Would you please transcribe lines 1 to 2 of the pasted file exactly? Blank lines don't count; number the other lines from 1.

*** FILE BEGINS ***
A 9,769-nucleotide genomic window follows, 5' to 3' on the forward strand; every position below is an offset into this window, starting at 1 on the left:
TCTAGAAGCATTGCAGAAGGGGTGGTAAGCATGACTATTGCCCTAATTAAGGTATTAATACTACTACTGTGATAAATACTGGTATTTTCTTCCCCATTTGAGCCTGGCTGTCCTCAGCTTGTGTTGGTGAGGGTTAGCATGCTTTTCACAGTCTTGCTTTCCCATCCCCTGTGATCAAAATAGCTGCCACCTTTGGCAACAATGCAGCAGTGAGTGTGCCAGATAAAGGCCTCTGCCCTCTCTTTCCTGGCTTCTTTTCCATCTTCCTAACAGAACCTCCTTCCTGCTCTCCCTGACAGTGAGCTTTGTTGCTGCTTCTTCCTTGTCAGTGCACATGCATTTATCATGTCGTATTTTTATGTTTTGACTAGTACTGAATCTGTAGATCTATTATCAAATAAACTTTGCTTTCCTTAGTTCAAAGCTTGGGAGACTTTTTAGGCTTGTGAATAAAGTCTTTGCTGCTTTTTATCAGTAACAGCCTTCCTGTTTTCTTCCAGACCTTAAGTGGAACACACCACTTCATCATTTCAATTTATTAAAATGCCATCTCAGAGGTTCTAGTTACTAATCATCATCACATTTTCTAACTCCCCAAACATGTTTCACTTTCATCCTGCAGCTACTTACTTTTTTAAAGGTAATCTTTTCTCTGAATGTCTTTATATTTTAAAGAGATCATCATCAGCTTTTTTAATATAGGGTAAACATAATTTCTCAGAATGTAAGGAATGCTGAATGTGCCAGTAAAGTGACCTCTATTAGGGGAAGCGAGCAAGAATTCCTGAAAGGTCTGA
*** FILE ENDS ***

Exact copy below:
A 9,769-nucleotide genomic window follows, 5' to 3' on the forward strand; every position below is an offset into this window, starting at 1 on the left:
TCTAGAAGCATTGCAGAAGGGGTGGTAAGCATGACTATTGCCCTAATTAAGGTATTAATACTACTACTGTGATAAATACTGGTATTTTCTTCCCCATTTGAGCCTGGCTGTCCTCAGCTTGTGTTGGTGAGGGTTAGCATGCTTTTCACAGTCTTGCTTTCCCATCCCCTGTGATCAAAATAGCTGCCACCTTTGGCAACAATGCAGCAGTGAGTGTGCCAGATAAAGGCCTCTGCCCTCTCTTTCCTGGCTTCTTTTCCATCTTCCTAACAGAACCTCCTTCCTGCTCTCCCTGACAGTGAGCTTTGTTGCTGCTTCTTCCTTGTCAGTGCACATGCATTTATCATGTCGTATTTTTATGTTTTGACTAGTACTGAATCTGTAGATCTATTATCAAATAAACTTTGCTTTCCTTAGTTCAAAGCTTGGGAGACTTTTTAGGCTTGTGAATAAAGTCTTTGCTGCTTTTTATCAGTAACAGCCTTCCTGTTTTCTTCCAGACCTTAAGTGGAACACACCACTTCATCATTTCAATTTATTAAAATGCCATCTCAGAGGTTCTAGTTACTAATCATCATCACATTTTCTAACTCCCCAAACATGTTTCACTTTCATCCTGCAGCTACTTACTTTTTTAAAGGTAATCTTTTCTCTGAATGTCTTTATATTTTAAAGAGATCATCATCAGCTTTTTTAATATAGGGTAAACATAATTTCTCAGAATGTAAGGAATGCTGAATGTGCCAGTAAAGTGACCTCTATTAGGGGAAGCGAGCAAGAATTCCTGAAAGGTCTGA